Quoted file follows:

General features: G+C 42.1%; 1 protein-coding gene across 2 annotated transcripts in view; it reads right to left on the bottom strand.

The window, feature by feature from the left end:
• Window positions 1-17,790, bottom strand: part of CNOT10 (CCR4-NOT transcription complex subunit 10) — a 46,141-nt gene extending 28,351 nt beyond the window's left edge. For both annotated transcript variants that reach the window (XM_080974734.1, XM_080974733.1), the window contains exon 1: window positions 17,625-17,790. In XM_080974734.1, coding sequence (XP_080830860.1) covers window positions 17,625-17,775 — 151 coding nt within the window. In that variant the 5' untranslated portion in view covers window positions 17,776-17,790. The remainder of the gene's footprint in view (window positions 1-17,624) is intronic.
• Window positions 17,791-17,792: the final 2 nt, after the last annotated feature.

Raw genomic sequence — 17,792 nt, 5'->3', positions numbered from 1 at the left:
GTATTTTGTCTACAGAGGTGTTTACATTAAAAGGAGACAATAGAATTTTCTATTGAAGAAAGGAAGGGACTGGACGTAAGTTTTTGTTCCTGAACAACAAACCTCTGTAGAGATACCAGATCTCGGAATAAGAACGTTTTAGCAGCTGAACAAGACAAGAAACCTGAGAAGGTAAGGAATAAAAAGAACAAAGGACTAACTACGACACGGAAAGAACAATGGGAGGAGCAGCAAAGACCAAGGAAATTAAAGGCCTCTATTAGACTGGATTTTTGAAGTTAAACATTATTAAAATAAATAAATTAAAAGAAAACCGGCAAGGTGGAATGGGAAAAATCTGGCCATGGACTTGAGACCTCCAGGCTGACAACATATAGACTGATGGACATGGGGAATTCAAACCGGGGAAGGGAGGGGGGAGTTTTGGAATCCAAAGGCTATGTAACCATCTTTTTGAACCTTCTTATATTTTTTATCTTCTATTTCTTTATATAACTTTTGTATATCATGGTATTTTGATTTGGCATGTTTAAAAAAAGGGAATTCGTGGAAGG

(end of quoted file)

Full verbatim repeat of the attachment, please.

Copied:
General features: G+C 42.1%; 1 protein-coding gene across 2 annotated transcripts in view; it reads right to left on the bottom strand.

The window, feature by feature from the left end:
• Window positions 1-17,790, bottom strand: part of CNOT10 (CCR4-NOT transcription complex subunit 10) — a 46,141-nt gene extending 28,351 nt beyond the window's left edge. For both annotated transcript variants that reach the window (XM_080974734.1, XM_080974733.1), the window contains exon 1: window positions 17,625-17,790. In XM_080974734.1, coding sequence (XP_080830860.1) covers window positions 17,625-17,775 — 151 coding nt within the window. In that variant the 5' untranslated portion in view covers window positions 17,776-17,790. The remainder of the gene's footprint in view (window positions 1-17,624) is intronic.
• Window positions 17,791-17,792: the final 2 nt, after the last annotated feature.

Raw genomic sequence — 17,792 nt, 5'->3', positions numbered from 1 at the left:
GTATTTTGTCTACAGAGGTGTTTACATTAAAAGGAGACAATAGAATTTTCTATTGAAGAAAGGAAGGGACTGGACGTAAGTTTTTGTTCCTGAACAACAAACCTCTGTAGAGATACCAGATCTCGGAATAAGAACGTTTTAGCAGCTGAACAAGACAAGAAACCTGAGAAGGTAAGGAATAAAAAGAACAAAGGACTAACTACGACACGGAAAGAACAATGGGAGGAGCAGCAAAGACCAAGGAAATTAAAGGCCTCTATTAGACTGGATTTTTGAAGTTAAACATTATTAAAATAAATAAATTAAAAGAAAACCGGCAAGGTGGAATGGGAAAAATCTGGCCATGGACTTGAGACCTCCAGGCTGACAACATATAGACTGATGGACATGGGGAATTCAAACCGGGGAAGGGAGGGGGGAGTTTTGGAATCCAAAGGCTATGTAACCATCTTTTTGAACCTTCTTATATTTTTTATCTTCTATTTCTTTATATAACTTTTGTATATCATGGTATTTTGATTTGGCATGTTTAAAAAAAGGGAATTCGTGGAAGG